DELHI: The intent of the Act seems to set standard norms for the transfer of land in order to free such deals of any dispute and thereby facilitate land transfers. However, the terms laid out within the Act are impractical and bound to result in avoidable delays and exponential cost increases, which defeat the very purpose of the Act.
Major shortcomings of the LARR Act
Natural fallout of the clauses of the LARR Act are:
It will make land acquisition an extremely lengthy process due to the mandatory SIA approval process for every acquisition, followed by consents from 70 or 80 per cent of the displaced sellers, as the case may be.
Despite the attempts of the Act, there is still no sound, controversy free approach to fixing the land acquisition rate. Due to the various compensation models recommended in the Act, it remains completely arbitrary.
As a Punjab state government panel pointed out, when private companies purchase land, the rehabilitation package is already included in the market price of the land, so there is no need to give this package to landowners. Once the total package is given, the additional compensation is unwarranted.
The Rehabilitation and Resettlement costs, which are excessive will lead to higher project costs and which in turn will have to be passed on to end users. This will effectively defeat the government’s intension to provide affordable housing to the masses.
Impact on the Sector
Overall, the LARR Act will have a retarding effect on the real estate sector. It will result in higher development costs, an increase in housing prices and delays in project implementation. Affordable housing will remain a cherished dream and the trend of Joint Development may pick up.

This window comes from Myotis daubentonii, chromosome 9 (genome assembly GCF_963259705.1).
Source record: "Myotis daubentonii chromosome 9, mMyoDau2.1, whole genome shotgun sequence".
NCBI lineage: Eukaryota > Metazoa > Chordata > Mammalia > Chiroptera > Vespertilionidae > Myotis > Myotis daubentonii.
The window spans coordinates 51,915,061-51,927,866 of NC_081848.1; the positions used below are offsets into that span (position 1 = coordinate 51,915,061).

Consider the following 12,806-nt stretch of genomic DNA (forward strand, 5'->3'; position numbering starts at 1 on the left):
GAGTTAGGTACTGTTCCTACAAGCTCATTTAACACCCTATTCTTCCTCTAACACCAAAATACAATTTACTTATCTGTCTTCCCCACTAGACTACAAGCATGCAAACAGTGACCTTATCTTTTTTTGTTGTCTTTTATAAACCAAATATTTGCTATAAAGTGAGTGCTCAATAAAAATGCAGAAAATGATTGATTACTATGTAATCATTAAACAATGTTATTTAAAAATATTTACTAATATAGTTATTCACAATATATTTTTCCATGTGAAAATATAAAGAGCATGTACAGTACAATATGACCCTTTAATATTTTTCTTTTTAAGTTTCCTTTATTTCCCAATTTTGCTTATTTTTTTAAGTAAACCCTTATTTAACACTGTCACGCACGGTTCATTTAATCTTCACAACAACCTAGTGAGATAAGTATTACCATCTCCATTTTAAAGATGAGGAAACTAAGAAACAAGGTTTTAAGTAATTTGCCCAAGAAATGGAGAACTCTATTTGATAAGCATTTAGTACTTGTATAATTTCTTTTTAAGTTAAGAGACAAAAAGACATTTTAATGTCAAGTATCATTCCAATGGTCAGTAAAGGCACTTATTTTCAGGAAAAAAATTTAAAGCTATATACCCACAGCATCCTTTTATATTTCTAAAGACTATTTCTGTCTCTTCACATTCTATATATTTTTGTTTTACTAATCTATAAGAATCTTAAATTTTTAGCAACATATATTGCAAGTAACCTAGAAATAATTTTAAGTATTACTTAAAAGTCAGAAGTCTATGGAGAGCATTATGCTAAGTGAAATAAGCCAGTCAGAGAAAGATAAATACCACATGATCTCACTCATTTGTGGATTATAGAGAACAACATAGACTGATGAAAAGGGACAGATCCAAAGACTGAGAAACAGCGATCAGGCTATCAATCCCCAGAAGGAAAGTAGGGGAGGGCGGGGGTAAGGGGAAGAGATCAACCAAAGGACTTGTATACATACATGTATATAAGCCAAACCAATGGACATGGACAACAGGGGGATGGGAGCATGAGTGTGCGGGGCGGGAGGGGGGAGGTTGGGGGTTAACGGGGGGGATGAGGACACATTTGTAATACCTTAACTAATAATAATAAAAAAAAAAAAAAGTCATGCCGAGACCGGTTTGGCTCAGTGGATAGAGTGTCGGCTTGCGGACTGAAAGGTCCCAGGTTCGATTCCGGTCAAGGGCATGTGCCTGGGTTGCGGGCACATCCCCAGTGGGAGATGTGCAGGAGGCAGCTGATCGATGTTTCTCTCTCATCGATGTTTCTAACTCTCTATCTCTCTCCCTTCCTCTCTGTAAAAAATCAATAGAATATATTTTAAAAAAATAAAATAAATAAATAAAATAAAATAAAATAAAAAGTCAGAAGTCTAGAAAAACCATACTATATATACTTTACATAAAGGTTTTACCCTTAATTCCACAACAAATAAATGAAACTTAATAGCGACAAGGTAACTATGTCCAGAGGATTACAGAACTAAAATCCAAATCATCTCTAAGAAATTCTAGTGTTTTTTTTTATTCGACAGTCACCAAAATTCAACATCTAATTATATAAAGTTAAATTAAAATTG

Further, in order to contain real estate prices, the government may have to offer higher FSIs to developers and take many other measures to correct the ill-effects of the Act.
Farmers should be made stakeholders in what comes up on their land, not an alienated, vengeful bunch of newly landless destitutes ready to strike out any which way. A special purpose vehicle (SPV) could own the land, the farmers owning half of the SPV and the project developer owning the other half. The project could lease the land from the SPV and the rental income would flow to SPV shareholders. As the project matures, the SPV would go up in value and farmers could, after a locking period, sell their shares to encash the appreciation.
Another suggestion is to apply the principles of Land Pooling, initiated by the Ministry of Urban Development of Delhi division in September 2013. Such a scheme will meet the criterion of ensuring that sellers receive a fair deal and at the same time it will not hike project costs or result in delays.